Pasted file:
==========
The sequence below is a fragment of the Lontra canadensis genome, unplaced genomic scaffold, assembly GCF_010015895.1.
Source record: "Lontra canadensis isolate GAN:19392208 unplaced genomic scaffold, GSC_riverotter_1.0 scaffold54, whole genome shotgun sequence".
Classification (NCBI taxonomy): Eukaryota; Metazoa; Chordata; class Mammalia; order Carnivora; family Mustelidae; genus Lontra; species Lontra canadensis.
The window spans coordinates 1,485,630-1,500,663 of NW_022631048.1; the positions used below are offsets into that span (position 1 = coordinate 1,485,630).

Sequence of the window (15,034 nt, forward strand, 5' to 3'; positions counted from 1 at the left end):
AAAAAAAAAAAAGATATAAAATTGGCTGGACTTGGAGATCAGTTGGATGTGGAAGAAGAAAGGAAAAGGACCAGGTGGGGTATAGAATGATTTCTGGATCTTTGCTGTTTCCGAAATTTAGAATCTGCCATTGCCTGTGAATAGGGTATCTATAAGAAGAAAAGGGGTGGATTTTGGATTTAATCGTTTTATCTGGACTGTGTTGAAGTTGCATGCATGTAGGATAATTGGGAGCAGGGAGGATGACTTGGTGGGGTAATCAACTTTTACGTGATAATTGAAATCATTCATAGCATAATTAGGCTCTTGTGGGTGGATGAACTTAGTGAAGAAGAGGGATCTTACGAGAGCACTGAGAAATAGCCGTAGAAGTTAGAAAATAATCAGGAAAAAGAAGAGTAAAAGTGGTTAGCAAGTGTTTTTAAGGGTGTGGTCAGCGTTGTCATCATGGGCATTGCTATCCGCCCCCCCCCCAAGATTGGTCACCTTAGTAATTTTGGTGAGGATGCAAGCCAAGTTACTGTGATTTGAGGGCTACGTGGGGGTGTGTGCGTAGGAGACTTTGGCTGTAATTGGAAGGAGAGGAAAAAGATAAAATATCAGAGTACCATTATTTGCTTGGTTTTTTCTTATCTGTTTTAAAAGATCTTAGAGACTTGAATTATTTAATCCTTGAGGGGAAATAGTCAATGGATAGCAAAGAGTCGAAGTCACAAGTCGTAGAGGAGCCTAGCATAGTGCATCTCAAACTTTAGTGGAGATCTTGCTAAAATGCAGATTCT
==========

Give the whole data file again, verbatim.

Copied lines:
The sequence below is a fragment of the Lontra canadensis genome, unplaced genomic scaffold, assembly GCF_010015895.1.
Source record: "Lontra canadensis isolate GAN:19392208 unplaced genomic scaffold, GSC_riverotter_1.0 scaffold54, whole genome shotgun sequence".
Classification (NCBI taxonomy): Eukaryota; Metazoa; Chordata; class Mammalia; order Carnivora; family Mustelidae; genus Lontra; species Lontra canadensis.
The window spans coordinates 1,485,630-1,500,663 of NW_022631048.1; the positions used below are offsets into that span (position 1 = coordinate 1,485,630).

Sequence of the window (15,034 nt, forward strand, 5' to 3'; positions counted from 1 at the left end):
AAAAAAAAAAAAGATATAAAATTGGCTGGACTTGGAGATCAGTTGGATGTGGAAGAAGAAAGGAAAAGGACCAGGTGGGGTATAGAATGATTTCTGGATCTTTGCTGTTTCCGAAATTTAGAATCTGCCATTGCCTGTGAATAGGGTATCTATAAGAAGAAAAGGGGTGGATTTTGGATTTAATCGTTTTATCTGGACTGTGTTGAAGTTGCATGCATGTAGGATAATTGGGAGCAGGGAGGATGACTTGGTGGGGTAATCAACTTTTACGTGATAATTGAAATCATTCATAGCATAATTAGGCTCTTGTGGGTGGATGAACTTAGTGAAGAAGAGGGATCTTACGAGAGCACTGAGAAATAGCCGTAGAAGTTAGAAAATAATCAGGAAAAAGAAGAGTAAAAGTGGTTAGCAAGTGTTTTTAAGGGTGTGGTCAGCGTTGTCATCATGGGCATTGCTATCCGCCCCCCCCCCAAGATTGGTCACCTTAGTAATTTTGGTGAGGATGCAAGCCAAGTTACTGTGATTTGAGGGCTACGTGGGGGTGTGTGCGTAGGAGACTTTGGCTGTAATTGGAAGGAGAGGAAAAAGATAAAATATCAGAGTACCATTATTTGCTTGGTTTTTTCTTATCTGTTTTAAAAGATCTTAGAGACTTGAATTATTTAATCCTTGAGGGGAAATAGTCAATGGATAGCAAAGAGTCGAAGTCACAAGTCGTAGAGGAGCCTAGCATAGTGCATCTCAAACTTTAGTGGAGATCTTGCTAAAATGCAGATTCT